Generations of Smiles - May 2022

Page 11


hat if there was something you could do every day that would help your brain health, improve your memory and actually boost your learning abilities as you got older?

Similarly, because a person with pain in their mouth might not want to eat certain foods, the potential nutritional value that might have been beneficial to the brain is lost.

Well, there is something you can do. It’s as simple as keeping your mouth healthy.

Finally, once brain ability declines, there’s the further potential that dental health may worsen because of reduced attention to oral hygiene.

There is plenty of evidence that shows poor oral health can lead to or worsen a host of illnesses and disorders, including heart disease, inflammation and diabetes. In the brain alone, gum disease can increase the risk for strokes or dementia and Alzheimer’s disease1. Now, some studies are showing that poor oral health can affect things like cognitive function, memory and learning loss.

How does that happen? Generally, having cavities or gum disease can lead to inflammation that travels through similar pathways that lead to the brain2. Not only can that inflammation lead to increased risk of strokes or other brain diseases, but it can affect the way the brain works. Thus, cognitive functions that we use every day, such as remembering, learning new skills and solving problems are diminished.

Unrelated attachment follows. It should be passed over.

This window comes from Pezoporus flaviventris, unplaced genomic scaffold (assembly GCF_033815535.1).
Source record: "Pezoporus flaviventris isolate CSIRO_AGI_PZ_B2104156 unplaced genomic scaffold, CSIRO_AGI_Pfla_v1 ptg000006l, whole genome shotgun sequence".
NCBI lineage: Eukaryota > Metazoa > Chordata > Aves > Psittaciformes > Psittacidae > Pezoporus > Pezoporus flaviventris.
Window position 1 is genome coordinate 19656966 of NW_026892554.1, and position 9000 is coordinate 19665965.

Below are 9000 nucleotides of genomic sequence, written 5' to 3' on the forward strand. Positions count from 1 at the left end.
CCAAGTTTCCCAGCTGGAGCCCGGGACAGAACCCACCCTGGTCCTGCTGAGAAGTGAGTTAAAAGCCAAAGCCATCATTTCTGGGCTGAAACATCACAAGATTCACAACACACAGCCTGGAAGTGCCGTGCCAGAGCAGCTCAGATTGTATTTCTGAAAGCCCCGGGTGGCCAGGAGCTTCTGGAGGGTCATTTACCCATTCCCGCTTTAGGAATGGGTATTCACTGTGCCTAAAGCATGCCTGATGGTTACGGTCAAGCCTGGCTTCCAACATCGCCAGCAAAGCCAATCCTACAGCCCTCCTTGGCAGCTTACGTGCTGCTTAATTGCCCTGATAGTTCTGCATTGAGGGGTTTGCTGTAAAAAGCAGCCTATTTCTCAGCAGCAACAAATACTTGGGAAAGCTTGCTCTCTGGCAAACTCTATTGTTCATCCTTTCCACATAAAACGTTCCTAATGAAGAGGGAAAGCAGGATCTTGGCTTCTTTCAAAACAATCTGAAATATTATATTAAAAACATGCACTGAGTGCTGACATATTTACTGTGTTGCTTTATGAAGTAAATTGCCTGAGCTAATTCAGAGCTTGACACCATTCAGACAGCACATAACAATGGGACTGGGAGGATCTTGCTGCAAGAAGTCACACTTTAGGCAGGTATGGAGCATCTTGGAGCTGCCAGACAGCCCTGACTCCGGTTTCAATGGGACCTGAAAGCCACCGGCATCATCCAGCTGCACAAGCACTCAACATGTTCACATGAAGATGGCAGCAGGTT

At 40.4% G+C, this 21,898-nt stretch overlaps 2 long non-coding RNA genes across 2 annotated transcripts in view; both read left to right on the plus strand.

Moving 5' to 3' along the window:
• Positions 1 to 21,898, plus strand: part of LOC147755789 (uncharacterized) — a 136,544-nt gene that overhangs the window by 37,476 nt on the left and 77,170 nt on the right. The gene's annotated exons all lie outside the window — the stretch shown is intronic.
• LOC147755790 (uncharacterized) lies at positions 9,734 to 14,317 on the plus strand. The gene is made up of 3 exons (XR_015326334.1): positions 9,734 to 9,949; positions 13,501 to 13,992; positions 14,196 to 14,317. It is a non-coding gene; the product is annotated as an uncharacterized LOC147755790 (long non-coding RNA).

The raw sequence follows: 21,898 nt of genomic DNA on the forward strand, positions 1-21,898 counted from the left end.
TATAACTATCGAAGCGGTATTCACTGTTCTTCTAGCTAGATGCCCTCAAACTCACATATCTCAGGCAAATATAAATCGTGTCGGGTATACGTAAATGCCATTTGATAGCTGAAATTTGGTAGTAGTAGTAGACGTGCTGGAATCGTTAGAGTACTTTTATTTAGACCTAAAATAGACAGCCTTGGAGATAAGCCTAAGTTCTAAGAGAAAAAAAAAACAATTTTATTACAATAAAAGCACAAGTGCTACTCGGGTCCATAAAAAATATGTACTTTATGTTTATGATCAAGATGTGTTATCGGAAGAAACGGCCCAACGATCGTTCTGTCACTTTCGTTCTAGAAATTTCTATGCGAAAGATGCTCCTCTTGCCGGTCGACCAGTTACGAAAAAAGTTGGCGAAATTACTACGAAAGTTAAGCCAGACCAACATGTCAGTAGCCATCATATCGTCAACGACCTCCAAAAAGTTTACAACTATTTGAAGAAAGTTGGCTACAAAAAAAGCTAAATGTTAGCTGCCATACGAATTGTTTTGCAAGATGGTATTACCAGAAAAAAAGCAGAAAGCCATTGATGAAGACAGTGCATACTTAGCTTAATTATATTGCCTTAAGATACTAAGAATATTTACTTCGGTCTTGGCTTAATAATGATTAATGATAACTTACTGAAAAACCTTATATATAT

People typically think about older adults when it comes to poor oral health and the brain, but children and younger adults can also be affected. Early tooth loss caused by tooth decay can result in a failure to thrive, speech delay and reduced self-esteem. Left untreated, the pain and infection caused by tooth decay can result in problems with eating, speaking, attentiveness and learning3. With that said, there are things you can do to help your brain and ensure that your mind is in tip-top shape. First off, make sure you’re brushing your teeth twice a day, flossing and seeing your dentist regularly. If you have any bleeding, pain or other dental and health problems, let your dentist know. For younger children, ask your dentist if they need extra protection, such as dental sealants. Keeping your brain healthy follows the same rules as making sure the rest of your body is fit: Eating well, drinking plenty of water, exercising regularly and getting enough sleep. So keep taking care of your mouth. Your brain will remember to thank you.